The postgenomic era presents a multitude of challenges for scientists in all areas of science. The information overload from new discoveries in genomics and proteomics highlight how little we really know about the functioning of a cell. The advent of Next-Generation Sequencing technologies promises to make our genetic blueprint available to the common man. The availability of the plethora of biological information has lead to the devel- ment of new areas of science and the coining of new "omics" terms including transcr- tomics, methylomics, toxicogenomics, pharmacogenomics, metabolomics, lipidomics, and so on. Remarkable research is being conducted to understand the various aspects of human health and how processes like histone modifcations, promoter usage, alternative splicing, posttranscriptional, and posttranslational modifcations contribute to disease. The advent of systems biology has unifed chemists and biochemists alike in the struggle to eradicate or treat human disease. Microarrays have blossomed into a fast developing and cutting-edge technology that promises to become a major component of personalized medicine.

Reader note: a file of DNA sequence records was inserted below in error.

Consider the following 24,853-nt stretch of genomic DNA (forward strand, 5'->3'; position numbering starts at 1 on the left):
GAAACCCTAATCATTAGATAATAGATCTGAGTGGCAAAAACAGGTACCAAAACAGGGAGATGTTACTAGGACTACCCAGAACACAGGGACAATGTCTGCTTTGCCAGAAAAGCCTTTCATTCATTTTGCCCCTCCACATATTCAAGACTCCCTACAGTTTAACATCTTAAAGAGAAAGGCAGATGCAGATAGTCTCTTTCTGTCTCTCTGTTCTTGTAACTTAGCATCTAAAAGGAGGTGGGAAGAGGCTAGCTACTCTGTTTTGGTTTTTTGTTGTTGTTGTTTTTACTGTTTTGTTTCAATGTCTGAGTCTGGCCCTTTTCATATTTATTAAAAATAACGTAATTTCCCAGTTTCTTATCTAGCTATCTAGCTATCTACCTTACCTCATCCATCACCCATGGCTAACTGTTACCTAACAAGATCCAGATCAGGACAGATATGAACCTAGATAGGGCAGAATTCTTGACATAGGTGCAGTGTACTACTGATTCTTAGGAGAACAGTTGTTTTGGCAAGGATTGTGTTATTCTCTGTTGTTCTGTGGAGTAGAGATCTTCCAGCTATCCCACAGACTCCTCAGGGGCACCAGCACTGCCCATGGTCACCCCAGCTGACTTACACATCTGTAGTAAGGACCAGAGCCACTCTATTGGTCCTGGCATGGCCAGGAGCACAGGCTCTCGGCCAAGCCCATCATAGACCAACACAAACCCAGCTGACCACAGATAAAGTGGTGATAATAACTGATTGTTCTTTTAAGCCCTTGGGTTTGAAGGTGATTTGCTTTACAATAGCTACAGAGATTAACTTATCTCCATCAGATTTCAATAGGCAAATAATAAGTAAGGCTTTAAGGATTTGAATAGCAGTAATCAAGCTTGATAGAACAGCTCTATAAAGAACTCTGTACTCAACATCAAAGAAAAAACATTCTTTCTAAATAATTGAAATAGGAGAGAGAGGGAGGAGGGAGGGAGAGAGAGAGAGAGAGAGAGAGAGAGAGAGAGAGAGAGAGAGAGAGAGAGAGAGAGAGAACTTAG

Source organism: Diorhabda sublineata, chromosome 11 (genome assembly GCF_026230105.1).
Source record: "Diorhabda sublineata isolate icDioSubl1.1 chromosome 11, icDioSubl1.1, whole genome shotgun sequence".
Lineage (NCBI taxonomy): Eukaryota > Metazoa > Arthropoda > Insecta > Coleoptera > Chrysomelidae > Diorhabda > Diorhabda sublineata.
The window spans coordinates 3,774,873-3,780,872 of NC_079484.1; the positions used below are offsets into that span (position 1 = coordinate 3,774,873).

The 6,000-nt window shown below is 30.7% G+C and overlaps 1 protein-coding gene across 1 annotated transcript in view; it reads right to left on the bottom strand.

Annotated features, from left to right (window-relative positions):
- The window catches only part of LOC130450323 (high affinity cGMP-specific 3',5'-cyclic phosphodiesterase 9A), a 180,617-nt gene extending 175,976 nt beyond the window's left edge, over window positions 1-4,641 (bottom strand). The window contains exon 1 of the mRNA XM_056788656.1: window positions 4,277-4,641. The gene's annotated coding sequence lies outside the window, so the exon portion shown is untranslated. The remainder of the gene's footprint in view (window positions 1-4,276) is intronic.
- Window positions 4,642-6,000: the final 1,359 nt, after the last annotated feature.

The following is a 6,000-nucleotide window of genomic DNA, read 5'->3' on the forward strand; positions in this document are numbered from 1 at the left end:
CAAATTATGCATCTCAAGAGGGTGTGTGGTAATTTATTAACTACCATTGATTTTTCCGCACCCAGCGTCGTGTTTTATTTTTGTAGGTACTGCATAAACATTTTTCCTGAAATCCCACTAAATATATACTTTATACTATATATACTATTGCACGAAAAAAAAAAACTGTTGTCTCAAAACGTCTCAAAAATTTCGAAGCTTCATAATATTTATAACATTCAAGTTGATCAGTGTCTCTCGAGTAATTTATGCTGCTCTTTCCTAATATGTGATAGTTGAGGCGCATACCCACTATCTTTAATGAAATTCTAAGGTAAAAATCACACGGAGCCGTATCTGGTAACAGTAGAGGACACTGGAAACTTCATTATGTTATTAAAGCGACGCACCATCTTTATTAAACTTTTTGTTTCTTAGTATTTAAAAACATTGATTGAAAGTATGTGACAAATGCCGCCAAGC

The 1990s witnessed a boom in many areas including genome sequencing, combinatorial chemistry, and c- puters, all of which have contributed to the development of microarray technology from its infancy into a mature tool. The growing potential of this tool is evident from the n- ber of publications since 1991 when Fodor et al. of Affymax (now Affymetrix) frst described the microarray prototype.